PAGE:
In an apparatus constructed in accordance with the present invention, with beam thickness of 0.020 inch, a resolution of one microinch was obtained with a response time of less than one millisecond.

It will be appreciated that, in addition to the measurement of run-out, the apparatus may also be used to gauge stationary objects as well. Further, the device may be used as a very precise thickness gauge for web material passing over a predetermined reference surface.

While the gauging means of the present invention is uniquely adapted to providing a highly sensitive, accurate, stable and reliable measurement relative to an object, without physically touching that object, there are instances wherein there is a need for gauging an object on a physical contact basis. For example, it may be desired to gauge the surface of a flat sheet member, or an object which is too large to fit within the channel 20 of the structure shown in FIG. 1. The gauge of the present invention may still be used to provide a highly accurate, stable contact gauging. The structure shown in FIGS. 2 and 3 includes an attachment for converting the optical gauge to a contact gauge. To that end, there is shown the gauge housing 2 with the elements therein as shown in FIG. 1. To the top of the housing 2 there is secured a contact feeler 46. The feeler 46 is made of a suitable spring material secured at one end, as by a pair of screws 48, to the edge of the housing 2. The other end of the feeler 46 is cantilevered over the channel 20, then bent at substantially a right angle away from the channel 20 and terminating in a contact point 50. The contact point 50 may be in the form of a ball. A vane 52 is attached to the feeler member 46 and is positioned to extend into the channel 20. The structure is so arranged that in an unloaded or normal condition, the quiescent position of the spring cantilever holds the vane 52 just out of the path of the measuring beam of the optical measuring system. When the apparatus is put into operation, the ball contact point 50 is placed in engagement with the surface to be gauged. The structure is then positionally adjusted until the vane 20 interrupts one-half of the measuring beam and the resultant signals from the two photodetectors balance. When the object or surface being gauged is then moved relative to the contact point 50, any change in dimension will be reflected by an unbalance of the resulting electrical signals, with substantially the same degree of sensitivity, accuracy and stability as the non-contacting mode.

An electronic circuit suitable for use in connection with the present invention is schematically shown in FIG. 4. The photodetector 42 responsive to the measuring beam is coupled to the input of an amplifier 54 while the reference photodetector 44 is coupled to the input of a similar amplifier 56. A variable feedback resistor 58 connected across the amplifier 56 permits the output of that amplifier to be adjusted to effect an initial "zero" condition for the measuring system. The output signals from the amplifiers 54 and 56 are applied, respectively, to the input terminals of a differential amplifier 60.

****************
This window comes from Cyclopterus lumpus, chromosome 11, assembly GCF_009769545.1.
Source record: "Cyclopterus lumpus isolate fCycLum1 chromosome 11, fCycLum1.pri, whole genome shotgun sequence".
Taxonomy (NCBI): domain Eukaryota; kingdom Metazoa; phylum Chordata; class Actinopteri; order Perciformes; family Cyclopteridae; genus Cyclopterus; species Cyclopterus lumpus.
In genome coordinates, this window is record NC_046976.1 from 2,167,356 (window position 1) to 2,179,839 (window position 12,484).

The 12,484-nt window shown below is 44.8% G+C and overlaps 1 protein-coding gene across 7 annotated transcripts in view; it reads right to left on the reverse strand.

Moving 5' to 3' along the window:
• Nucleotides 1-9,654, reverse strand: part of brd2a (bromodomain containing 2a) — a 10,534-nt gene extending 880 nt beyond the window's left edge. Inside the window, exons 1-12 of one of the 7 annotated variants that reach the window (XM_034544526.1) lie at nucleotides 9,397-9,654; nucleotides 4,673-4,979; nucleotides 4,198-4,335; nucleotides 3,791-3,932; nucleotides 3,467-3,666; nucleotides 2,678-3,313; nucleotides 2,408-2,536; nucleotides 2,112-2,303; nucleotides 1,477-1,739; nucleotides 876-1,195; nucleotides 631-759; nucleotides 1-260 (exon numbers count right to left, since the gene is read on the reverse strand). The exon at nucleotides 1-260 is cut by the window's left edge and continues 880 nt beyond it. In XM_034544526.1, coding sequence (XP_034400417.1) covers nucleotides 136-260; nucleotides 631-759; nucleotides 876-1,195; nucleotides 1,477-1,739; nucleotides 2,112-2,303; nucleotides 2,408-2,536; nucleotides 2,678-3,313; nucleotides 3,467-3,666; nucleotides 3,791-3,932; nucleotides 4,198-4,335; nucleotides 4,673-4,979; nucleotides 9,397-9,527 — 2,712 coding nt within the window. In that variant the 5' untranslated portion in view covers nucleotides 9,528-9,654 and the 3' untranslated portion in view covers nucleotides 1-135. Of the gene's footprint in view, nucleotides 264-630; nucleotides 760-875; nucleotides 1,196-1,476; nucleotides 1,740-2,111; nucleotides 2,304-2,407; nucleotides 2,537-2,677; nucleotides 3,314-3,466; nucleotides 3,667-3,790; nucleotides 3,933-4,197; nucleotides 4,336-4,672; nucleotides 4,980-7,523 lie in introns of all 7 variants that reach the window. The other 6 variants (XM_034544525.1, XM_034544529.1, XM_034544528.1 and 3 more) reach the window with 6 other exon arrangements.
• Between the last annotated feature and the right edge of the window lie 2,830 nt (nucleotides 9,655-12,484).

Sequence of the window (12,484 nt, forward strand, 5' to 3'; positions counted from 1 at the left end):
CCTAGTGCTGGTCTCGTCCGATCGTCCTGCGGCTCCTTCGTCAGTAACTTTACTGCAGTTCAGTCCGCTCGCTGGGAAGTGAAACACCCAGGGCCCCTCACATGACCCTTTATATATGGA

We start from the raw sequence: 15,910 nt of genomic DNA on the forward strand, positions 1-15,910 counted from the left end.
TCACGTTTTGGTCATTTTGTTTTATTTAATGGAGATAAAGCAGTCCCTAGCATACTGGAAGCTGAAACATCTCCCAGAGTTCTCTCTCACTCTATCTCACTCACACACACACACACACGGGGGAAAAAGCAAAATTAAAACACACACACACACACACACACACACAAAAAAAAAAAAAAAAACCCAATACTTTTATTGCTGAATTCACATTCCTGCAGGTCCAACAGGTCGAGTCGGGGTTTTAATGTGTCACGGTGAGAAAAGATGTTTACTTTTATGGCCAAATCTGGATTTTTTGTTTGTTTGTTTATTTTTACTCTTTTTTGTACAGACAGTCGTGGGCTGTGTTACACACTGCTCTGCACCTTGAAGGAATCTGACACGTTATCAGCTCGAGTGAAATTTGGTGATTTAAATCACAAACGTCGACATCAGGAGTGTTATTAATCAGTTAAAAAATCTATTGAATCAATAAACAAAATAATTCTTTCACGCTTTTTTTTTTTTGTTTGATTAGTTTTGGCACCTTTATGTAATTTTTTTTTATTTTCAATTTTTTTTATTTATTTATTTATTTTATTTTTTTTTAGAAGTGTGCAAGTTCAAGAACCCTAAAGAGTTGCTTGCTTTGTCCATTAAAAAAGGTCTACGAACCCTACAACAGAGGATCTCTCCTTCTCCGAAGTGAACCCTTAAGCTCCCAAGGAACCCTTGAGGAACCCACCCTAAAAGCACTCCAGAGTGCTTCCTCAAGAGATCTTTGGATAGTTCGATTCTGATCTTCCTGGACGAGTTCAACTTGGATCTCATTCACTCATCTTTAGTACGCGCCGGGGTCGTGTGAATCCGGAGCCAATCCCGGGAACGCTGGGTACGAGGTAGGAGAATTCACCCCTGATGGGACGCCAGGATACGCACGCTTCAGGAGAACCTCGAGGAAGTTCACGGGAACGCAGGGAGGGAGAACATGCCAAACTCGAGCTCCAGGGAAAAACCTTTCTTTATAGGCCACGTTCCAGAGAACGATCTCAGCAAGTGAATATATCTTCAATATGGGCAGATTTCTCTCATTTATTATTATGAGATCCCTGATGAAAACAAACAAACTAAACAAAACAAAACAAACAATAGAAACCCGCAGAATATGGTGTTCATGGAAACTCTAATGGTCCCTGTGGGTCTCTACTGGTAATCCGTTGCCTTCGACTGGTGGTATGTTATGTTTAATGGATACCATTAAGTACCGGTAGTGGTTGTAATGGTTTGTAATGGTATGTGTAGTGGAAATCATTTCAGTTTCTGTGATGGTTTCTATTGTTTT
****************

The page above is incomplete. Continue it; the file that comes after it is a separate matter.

The output of the differential amplifier 60 is applied, first, to the input of a first range control amplifier 62, the output of which is applied to the input of a meter driver amplifier 64. A suitable meter 66, preferably a center-zero meter, is connected to respond to the output of the amplifier 64. Between the output of the differential amplifier 60 and the input of the first range control amplifier there is connected a variable resistor 68 which provides a calibration control for the meter 66. A bank of resistors 70 is arranged for selective connection in feedback relation with respect to the first range control amplifier whereby to effect changes in the sensitivity range of the measurement indicated on the meter 66.

The output of the range control amplifier 62 is also arranged for application to other utilization apparatus 72 which may, for example, be an oscilloscope, an oscillograph or a signal analyzer.

The output of the differential amplifier 60 is also applied to the input of a second range control amplifier 74 through a second calibration resistor 76. Again, an impedance bank 78 is arranged for selective connection in feedback relation with respect to the second range control amplifier whereby to effect changes in the operating range of the instrument controlled thereby. The output of the second range control amplifier is applied to the input of a pair of peak detectors 80 and 82, one of which detects and holds a positive peak while the other detects and holds a negative peak. The output of these two peak detectors is applied, respectively, to the input terminal of a differential amplifier 84. The output of the differential amplifier 84 is applied to the input of a digital voltmeter 86. The indication displayed by the digital voltmeter 86 will, therefore, be representative of the total (peak to peak) run-out, eccentricity or deviation of the dimensions of the object being gauged.

In order to determine that the range selection effected by selection of the individual feedback resistors from the bank 70 is an appropriate range, there is provided a signal limit alarm means. That limit alarm means comprises a positive signal limit detector 88 and a negative signal limit detector 90. An alarm device 92, which may be in the form of a light emitting diode, is connected to respond to an output signal from the positive signal limit detector 88. A similar alarm device 94 is connected to respond to an output signal from the negative limit detector 90. If a relatively small range selection has been effected by the range control amplifier, a short but large signal peak would not be properly indicated on the meter 66. Such a peak would cause one or the other (or both of the alarms 92 and 94) to be actuated, alerting the operator to change the range.